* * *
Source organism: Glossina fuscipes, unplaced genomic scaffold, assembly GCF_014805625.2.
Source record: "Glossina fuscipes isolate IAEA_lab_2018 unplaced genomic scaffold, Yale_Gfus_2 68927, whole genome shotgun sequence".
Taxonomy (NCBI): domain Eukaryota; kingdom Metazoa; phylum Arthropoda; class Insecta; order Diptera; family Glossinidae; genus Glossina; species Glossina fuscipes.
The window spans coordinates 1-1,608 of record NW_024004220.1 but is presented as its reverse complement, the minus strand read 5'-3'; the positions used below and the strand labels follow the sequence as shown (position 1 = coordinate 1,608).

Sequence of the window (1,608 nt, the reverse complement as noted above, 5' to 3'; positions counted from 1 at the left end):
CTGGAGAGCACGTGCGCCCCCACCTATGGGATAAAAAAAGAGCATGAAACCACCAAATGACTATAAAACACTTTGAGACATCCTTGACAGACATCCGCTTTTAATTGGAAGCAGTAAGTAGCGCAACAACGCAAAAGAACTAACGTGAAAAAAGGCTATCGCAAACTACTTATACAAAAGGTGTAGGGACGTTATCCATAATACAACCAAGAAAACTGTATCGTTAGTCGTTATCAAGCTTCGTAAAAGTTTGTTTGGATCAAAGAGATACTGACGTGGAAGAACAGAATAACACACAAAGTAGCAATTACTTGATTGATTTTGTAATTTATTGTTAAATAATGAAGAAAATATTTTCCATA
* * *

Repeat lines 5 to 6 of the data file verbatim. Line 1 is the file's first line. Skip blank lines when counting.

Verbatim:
Sequence of the window (1,608 nt, the reverse complement as noted above, 5' to 3'; positions counted from 1 at the left end):
CTGGAGAGCACGTGCGCCCCCACCTATGGGATAAAAAAAGAGCATGAAACCACCAAATGACTATAAAACACTTTGAGACATCCTTGACAGACATCCGCTTTTAATTGGAAGCAGTAAGTAGCGCAACAACGCAAAAGAACTAACGTGAAAAAAGGCTATCGCAAACTACTTATACAAAAGGTGTAGGGACGTTATCCATAATACAACCAAGAAAACTGTATCGTTAGTCGTTATCAAGCTTCGTAAAAGTTTGTTTGGATCAAAGAGATACTGACGTGGAAGAACAGAATAACACACAAAGTAGCAATTACTTGATTGATTTTGTAATTTATTGTTAAATAATGAAGAAAATATTTTCCATA